A Walk Among the Tombstones
Fans of the hardboiled detective, rejoice. Screenwriter-director Scott Frank and actor Liam Neeson, adapting the splendid work of crime novelist Lawrence Block, have brought a…
"Scary Movie 3" understands the concept of a spoof but not the concept of a satire. It clicks off several popular movies ("Signs," "The Sixth Sense," "The Matrix," "8 Mile," "The Ring") and recycles scenes from them through a spoofalator, but it's feeding off these movies, not skewering them. The average issue of Mad magazine contains significantly smarter movie satire, because Mad goes for the vulnerable elements and "Scary Movie 3" just wants to quote and kid.
Consider the material about "8 Mile." Eminem is talented and I liked his movie, but he provides a target that "Scary Movie 3" misses by a mile. His Eminem clone is played by Simon Rex, whose material essentially consists of repeating what Eminem did in the original movie, at a lower level. He throws up in the john (on somebody else, ho, ho), he duels onstage with a black rapper, he preempts criticism by attacking himself as white, he pulls up the hood on his sweatshirt and it's shaped like a Ku Klux Klan hood, and so on. This is parody, not satire, and no points against Eminem are scored.
Same with the crop circles from "Signs," where farmer Tom Logan (Charlie Sheen) finds a big crop circle with an arrow pointing to his house and the legend "Attack here." That's level one. Why not something about the way the movie extended silence as far as it could go? His parting scene with his wife (Denise Richards), who is being kept alive by the truck that has her pinned to a tree, is agonizingly labored.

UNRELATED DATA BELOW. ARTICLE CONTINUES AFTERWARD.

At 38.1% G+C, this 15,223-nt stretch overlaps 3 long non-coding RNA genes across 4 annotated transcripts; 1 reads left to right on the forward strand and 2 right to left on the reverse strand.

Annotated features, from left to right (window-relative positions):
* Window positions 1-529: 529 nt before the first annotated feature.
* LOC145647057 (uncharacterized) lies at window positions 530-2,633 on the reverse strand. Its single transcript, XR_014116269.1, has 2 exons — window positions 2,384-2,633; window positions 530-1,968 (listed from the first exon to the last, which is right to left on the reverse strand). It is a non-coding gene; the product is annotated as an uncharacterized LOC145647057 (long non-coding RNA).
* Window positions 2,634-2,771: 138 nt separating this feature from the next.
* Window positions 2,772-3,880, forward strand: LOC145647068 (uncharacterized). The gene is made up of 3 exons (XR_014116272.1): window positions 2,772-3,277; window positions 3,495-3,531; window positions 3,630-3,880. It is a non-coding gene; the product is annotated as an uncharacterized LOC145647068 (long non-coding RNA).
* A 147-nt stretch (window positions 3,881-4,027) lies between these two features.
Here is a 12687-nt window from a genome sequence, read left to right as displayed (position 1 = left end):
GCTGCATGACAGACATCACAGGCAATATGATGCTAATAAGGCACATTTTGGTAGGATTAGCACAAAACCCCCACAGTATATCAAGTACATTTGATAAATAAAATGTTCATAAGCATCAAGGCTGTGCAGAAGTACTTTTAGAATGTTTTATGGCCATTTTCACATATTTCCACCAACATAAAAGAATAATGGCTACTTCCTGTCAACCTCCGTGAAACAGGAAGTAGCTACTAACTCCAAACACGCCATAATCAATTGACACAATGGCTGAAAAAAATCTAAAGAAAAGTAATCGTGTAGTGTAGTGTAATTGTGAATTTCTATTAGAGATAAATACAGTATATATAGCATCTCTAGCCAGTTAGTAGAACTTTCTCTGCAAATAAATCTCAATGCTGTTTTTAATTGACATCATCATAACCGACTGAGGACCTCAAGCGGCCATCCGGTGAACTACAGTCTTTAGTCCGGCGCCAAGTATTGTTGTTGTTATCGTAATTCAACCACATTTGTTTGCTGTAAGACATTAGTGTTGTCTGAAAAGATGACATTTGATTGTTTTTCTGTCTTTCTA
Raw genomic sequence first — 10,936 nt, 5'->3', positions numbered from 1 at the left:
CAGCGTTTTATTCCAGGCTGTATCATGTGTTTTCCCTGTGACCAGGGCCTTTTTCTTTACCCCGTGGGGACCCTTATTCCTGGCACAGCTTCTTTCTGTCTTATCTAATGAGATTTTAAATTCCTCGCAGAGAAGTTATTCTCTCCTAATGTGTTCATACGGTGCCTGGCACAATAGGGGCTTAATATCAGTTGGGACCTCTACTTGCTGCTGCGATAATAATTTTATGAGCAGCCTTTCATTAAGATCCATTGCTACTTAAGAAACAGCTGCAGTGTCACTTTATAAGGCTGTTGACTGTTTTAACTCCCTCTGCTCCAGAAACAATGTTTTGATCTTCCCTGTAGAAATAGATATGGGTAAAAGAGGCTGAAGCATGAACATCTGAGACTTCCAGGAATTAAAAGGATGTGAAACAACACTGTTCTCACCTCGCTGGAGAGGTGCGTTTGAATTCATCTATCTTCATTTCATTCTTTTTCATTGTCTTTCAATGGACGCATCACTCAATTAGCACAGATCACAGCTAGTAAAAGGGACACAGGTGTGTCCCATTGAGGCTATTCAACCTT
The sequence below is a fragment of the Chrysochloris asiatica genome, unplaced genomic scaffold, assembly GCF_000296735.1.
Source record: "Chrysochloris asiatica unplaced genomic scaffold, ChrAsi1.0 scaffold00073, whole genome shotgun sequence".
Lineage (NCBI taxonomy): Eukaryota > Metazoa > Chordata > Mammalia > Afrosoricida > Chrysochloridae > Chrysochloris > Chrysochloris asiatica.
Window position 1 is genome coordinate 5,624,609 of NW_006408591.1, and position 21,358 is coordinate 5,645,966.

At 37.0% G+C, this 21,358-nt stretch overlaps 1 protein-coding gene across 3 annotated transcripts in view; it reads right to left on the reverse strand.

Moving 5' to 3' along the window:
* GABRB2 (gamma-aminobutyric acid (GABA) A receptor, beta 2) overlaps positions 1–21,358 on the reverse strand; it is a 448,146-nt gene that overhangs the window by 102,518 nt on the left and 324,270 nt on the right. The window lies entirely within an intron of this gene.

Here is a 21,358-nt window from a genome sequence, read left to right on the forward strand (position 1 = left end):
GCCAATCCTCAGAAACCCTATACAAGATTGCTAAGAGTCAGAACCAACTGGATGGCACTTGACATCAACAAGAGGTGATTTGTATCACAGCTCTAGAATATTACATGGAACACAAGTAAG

"The Ring" material is barely different from "The Ring" itself; pop in the cassette, answer the phone, be doomed to die. "The Sixth Sense" stuff is funnier, as a psychic little kid walks through the movie relentlessly predicting everyone's secrets. Funny, but it doesn't build. Then there's an unpleasant scene at the home of news reader Cindy Campbell (Anna Faris), involving a salivating priest who arrives to be a babysitter for her young son (ho, ho).
The movie is filled with famous and semi-famous faces, although only two of them work for their laughs and get them. That would be in the pre-opening credits, where Jenny McCarthy and Pamela Anderson take the dumb blond shtick about as far as it can possibly go, while their push-up bras do the same thing in another department.
Other cameos: Queen Latifah, Eddie Griffin, William Forsythe, Peter Boyle, Macy Gray, George Carlin, Ja Rule, Master P, and Leslie Nielsen, the Olivier of spoofs, playing the President. But to what avail? The movie has been directed by David Zucker, who with his brother Jerry and Jim Abrahams more or less invented the genre with the brilliant "Airplane!" (1980). Maybe the problem isn't with him. Maybe the problem is that the genre is over and done with and dead. "Scream" seemed to point in a new and funnier direction -- the smart satire -- but "Scary Movie 3" points right back again. It's like it has its own crop circle, with its own arrow pointing right at itself.
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Part ten in Scout Tafoya's The Unloved series tackles "The Village."
A photo gallery offering snapshots from The Ebert Dinner at the 2014 Toronto International Film Festival.